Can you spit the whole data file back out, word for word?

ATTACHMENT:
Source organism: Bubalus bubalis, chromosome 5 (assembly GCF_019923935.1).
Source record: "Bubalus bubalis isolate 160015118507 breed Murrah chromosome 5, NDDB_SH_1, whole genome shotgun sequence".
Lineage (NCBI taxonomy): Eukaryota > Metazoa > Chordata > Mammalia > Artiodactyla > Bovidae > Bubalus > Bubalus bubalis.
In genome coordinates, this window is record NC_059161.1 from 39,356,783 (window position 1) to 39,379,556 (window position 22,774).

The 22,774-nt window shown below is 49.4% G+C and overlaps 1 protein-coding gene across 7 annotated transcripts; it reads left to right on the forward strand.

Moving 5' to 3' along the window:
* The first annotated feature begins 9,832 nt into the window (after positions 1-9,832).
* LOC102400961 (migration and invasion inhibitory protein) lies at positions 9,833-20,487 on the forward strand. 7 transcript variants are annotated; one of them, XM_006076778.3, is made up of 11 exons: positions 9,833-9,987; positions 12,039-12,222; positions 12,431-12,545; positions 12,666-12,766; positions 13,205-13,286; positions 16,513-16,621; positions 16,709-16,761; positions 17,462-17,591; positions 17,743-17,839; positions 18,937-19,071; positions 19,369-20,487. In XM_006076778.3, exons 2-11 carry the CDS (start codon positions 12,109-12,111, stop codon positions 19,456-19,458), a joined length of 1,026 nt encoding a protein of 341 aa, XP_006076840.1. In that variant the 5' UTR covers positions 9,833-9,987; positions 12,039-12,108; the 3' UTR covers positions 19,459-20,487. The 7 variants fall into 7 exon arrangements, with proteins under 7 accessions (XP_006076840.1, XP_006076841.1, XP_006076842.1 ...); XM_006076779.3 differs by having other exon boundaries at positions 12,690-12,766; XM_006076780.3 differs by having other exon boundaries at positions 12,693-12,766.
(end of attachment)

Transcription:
Source organism: Bubalus bubalis, chromosome 5 (assembly GCF_019923935.1).
Source record: "Bubalus bubalis isolate 160015118507 breed Murrah chromosome 5, NDDB_SH_1, whole genome shotgun sequence".
Lineage (NCBI taxonomy): Eukaryota > Metazoa > Chordata > Mammalia > Artiodactyla > Bovidae > Bubalus > Bubalus bubalis.
In genome coordinates, this window is record NC_059161.1 from 39,356,783 (window position 1) to 39,379,556 (window position 22,774).

The 22,774-nt window shown below is 49.4% G+C and overlaps 1 protein-coding gene across 7 annotated transcripts; it reads left to right on the forward strand.

Moving 5' to 3' along the window:
* The first annotated feature begins 9,832 nt into the window (after positions 1-9,832).
* LOC102400961 (migration and invasion inhibitory protein) lies at positions 9,833-20,487 on the forward strand. 7 transcript variants are annotated; one of them, XM_006076778.3, is made up of 11 exons: positions 9,833-9,987; positions 12,039-12,222; positions 12,431-12,545; positions 12,666-12,766; positions 13,205-13,286; positions 16,513-16,621; positions 16,709-16,761; positions 17,462-17,591; positions 17,743-17,839; positions 18,937-19,071; positions 19,369-20,487. In XM_006076778.3, exons 2-11 carry the CDS (start codon positions 12,109-12,111, stop codon positions 19,456-19,458), a joined length of 1,026 nt encoding a protein of 341 aa, XP_006076840.1. In that variant the 5' UTR covers positions 9,833-9,987; positions 12,039-12,108; the 3' UTR covers positions 19,459-20,487. The 7 variants fall into 7 exon arrangements, with proteins under 7 accessions (XP_006076840.1, XP_006076841.1, XP_006076842.1 ...); XM_006076779.3 differs by having other exon boundaries at positions 12,690-12,766; XM_006076780.3 differs by having other exon boundaries at positions 12,693-12,766.